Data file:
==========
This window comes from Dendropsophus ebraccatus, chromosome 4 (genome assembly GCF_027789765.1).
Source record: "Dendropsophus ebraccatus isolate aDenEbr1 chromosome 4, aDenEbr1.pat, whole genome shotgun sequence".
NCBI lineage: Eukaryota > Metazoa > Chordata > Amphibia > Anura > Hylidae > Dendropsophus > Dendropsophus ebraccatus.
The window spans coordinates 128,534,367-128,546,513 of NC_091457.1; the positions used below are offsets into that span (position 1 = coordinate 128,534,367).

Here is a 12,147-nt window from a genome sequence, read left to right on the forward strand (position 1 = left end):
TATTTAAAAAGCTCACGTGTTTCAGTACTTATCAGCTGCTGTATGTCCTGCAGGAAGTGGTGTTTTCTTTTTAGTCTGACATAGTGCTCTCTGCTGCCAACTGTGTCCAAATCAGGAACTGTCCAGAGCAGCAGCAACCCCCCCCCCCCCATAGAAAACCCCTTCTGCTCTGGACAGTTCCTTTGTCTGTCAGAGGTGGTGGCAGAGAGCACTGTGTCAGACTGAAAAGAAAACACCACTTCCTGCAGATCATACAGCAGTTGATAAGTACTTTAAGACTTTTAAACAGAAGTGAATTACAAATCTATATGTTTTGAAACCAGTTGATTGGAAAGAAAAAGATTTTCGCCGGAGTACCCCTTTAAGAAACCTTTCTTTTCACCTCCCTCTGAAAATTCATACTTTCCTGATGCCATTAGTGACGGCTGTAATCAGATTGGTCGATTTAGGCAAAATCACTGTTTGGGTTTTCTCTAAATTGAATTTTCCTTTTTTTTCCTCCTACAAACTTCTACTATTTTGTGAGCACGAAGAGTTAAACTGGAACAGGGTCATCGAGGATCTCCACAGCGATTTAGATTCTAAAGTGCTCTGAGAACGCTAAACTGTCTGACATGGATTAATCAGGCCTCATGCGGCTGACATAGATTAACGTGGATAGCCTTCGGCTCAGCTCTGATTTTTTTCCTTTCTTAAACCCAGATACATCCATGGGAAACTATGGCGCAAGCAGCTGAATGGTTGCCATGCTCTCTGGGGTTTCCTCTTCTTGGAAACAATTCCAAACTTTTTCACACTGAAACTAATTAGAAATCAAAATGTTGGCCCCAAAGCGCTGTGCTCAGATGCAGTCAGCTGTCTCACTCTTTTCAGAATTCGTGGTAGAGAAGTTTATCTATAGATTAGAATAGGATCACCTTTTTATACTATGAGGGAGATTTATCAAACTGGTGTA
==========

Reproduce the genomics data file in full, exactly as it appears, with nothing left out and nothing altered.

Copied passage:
This window comes from Dendropsophus ebraccatus, chromosome 4 (genome assembly GCF_027789765.1).
Source record: "Dendropsophus ebraccatus isolate aDenEbr1 chromosome 4, aDenEbr1.pat, whole genome shotgun sequence".
NCBI lineage: Eukaryota > Metazoa > Chordata > Amphibia > Anura > Hylidae > Dendropsophus > Dendropsophus ebraccatus.
The window spans coordinates 128,534,367-128,546,513 of NC_091457.1; the positions used below are offsets into that span (position 1 = coordinate 128,534,367).

Here is a 12,147-nt window from a genome sequence, read left to right on the forward strand (position 1 = left end):
TATTTAAAAAGCTCACGTGTTTCAGTACTTATCAGCTGCTGTATGTCCTGCAGGAAGTGGTGTTTTCTTTTTAGTCTGACATAGTGCTCTCTGCTGCCAACTGTGTCCAAATCAGGAACTGTCCAGAGCAGCAGCAACCCCCCCCCCCCCATAGAAAACCCCTTCTGCTCTGGACAGTTCCTTTGTCTGTCAGAGGTGGTGGCAGAGAGCACTGTGTCAGACTGAAAAGAAAACACCACTTCCTGCAGATCATACAGCAGTTGATAAGTACTTTAAGACTTTTAAACAGAAGTGAATTACAAATCTATATGTTTTGAAACCAGTTGATTGGAAAGAAAAAGATTTTCGCCGGAGTACCCCTTTAAGAAACCTTTCTTTTCACCTCCCTCTGAAAATTCATACTTTCCTGATGCCATTAGTGACGGCTGTAATCAGATTGGTCGATTTAGGCAAAATCACTGTTTGGGTTTTCTCTAAATTGAATTTTCCTTTTTTTTCCTCCTACAAACTTCTACTATTTTGTGAGCACGAAGAGTTAAACTGGAACAGGGTCATCGAGGATCTCCACAGCGATTTAGATTCTAAAGTGCTCTGAGAACGCTAAACTGTCTGACATGGATTAATCAGGCCTCATGCGGCTGACATAGATTAACGTGGATAGCCTTCGGCTCAGCTCTGATTTTTTTCCTTTCTTAAACCCAGATACATCCATGGGAAACTATGGCGCAAGCAGCTGAATGGTTGCCATGCTCTCTGGGGTTTCCTCTTCTTGGAAACAATTCCAAACTTTTTCACACTGAAACTAATTAGAAATCAAAATGTTGGCCCCAAAGCGCTGTGCTCAGATGCAGTCAGCTGTCTCACTCTTTTCAGAATTCGTGGTAGAGAAGTTTATCTATAGATTAGAATAGGATCACCTTTTTATACTATGAGGGAGATTTATCAAACTGGTGTA